ROCHESTER — Larry White knew there was something different about Joseph’s Place the moment he walked through the doors.
White had come to Joseph’s Place looking for food, but what he found was acceptance and love.
"I had been to different food cupboards, but this was the first one I felt something different about," White said.
Trusting his instincts, White returned to Joseph’s Place for more food a month later, and also asked volunteers if there was anything he could do to help them.
"I wanted to do more because I liked what they were doing. I liked the people, not just the food. It was the welcoming aspect of Joseph’s Place. There’s a sense of ease here," said White, who now is the food pantry’s resource minister.
White’s experience validates the approach taken by the volunteers who run Joseph’s Place, according to Marcus Ebenhoe, the pantry’s executive director. The volunteers see their work at the pantry as a ministry rooted in Catholic social teaching, he explained.
"We’re not doing this out of pity. We’re not doing this out of some selfish need to feel good about ourselves. We’re just seeing the humanity of our neighbors," said Ebenhoe, who also is the Cathedral Community’s social-ministry coordinator and pastoral minister.
Volunteers from the Cathedral Community opened the pantry in the former convent located across the street from Sacred Heart Cathedral in March 2015 in response to need in the community. Neighborhood residents frequently came to the church looking for food, so several years ago the parish started holding monthly food collections for the local Maplewood Edgerton Ecumenical Kupboard (MEEK), Ebenhoe said. Households may only receive food from that cupboard once every three months, however, and many of the individuals seeking assistance at the cathedral had already used up their supply of food from MEEK and were not eligible to receive more food for several weeks, Ebenhoe said.
Parish staff and volunteers decided to open a food pantry to supplement the work MEEK was already doing. The pantry has grown by leaps and bounds in the 16 months its been open and so far has served approximately 400 families, Ebenhoe said. Joseph’s Place is open three times a month, and volunteers provide food for between 40 and 50 households each time the pantry is open, said Pat Scarbinsky, who with fellow Cathedral Community parishioner Ginny Payne is codirector of Joseph’s Place. Households are eligible to receive food from Joseph’s Place once a month, Scarbinsky added.
Joseph’s Place is different from other food pantries because volunteers put out a buffet of snacks, juice, and peanut butter and jelly sandwiches when the pantry is open, White said. Volunteers also provide coloring books and crayons to keep children occupied while their parents are getting food, and they also allow guests to pick out their own food, he noted.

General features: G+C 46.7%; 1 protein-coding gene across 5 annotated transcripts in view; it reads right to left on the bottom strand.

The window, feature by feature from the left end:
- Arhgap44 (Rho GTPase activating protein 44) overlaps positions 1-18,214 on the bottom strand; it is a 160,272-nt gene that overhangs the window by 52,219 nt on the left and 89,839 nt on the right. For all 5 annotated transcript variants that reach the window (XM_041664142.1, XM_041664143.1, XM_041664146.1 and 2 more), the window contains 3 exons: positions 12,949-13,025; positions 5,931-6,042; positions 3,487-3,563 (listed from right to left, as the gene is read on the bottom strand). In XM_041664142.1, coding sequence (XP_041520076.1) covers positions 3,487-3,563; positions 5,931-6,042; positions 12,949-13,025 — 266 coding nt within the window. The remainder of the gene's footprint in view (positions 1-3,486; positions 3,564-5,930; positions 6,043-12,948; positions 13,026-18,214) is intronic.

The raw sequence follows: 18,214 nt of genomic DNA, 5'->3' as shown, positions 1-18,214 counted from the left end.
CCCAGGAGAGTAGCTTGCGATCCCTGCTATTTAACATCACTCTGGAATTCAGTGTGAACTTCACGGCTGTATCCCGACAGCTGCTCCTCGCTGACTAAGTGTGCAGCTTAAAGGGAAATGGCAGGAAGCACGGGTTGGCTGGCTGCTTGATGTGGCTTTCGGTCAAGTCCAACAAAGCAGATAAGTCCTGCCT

"We have guidelines that we follow based on family size and how much food from each food group they can take, and it’s their choice as long as they stay within those guidelines," Scarbinsky said.
The food pantry’s guests greatly appreciate having choices because it allows them to be independent and assert some control over their lives, White said. Recognizing and respecting the dignity of guests is a crucial part of the food pantry’s mission and has been since the very beginning, noted Bob DiFulio, chair of the Cathedral Community’s social-ministry committee and one of the founders of Joseph’s Place. Guests at many other food pantries are required to provide proof of identity as well as documentation to prove how many members are in their households, but after much discussion, Joseph’s Place’s organizers decided to only require proof of identification from the head of each household.
"If we ask how many people are in your family and you say five, then we take you at your word," DiFulio said.
This policy may leave the food pantry vulnerable to those who would take advantage of it, but then again, it might have the opposite effect, he said. Guests pick up on the fact that volunteers are trusting them, White added.
"In turn that belief in us, trust in us, makes us trustworthy," he explained.
DiFulio said when guests feel trusted they begin to reveal more about their lives to volunteers, who routinely sit with them to chat. Volunteers also offer guests the opportunity to pray together, and while not every guest wants to do this, many look forward to this shared prayer, White said. Guests who don’t want to share their intentions out loud are invited to write them on slips of paper. These intentions are prayed for by a group of volunteers and sometimes included in the Cathedral Community’s weekend liturgies, Ebenhoe said.
Volunteers also recently opened Joseph’s Attic, which provides donated furniture to those in need, and plans to soon implement programs to help Joseph’s Place guests who are seeking employment.
"We’re building community through service of others," Ebenhoe said.
287 Flower City Park, Rochester
Open for food distribution:
* The second Wednesday of each month from 5 to 7 p.m.
* The third and fourth Wednesdays of each month from 1 to 3 p.m.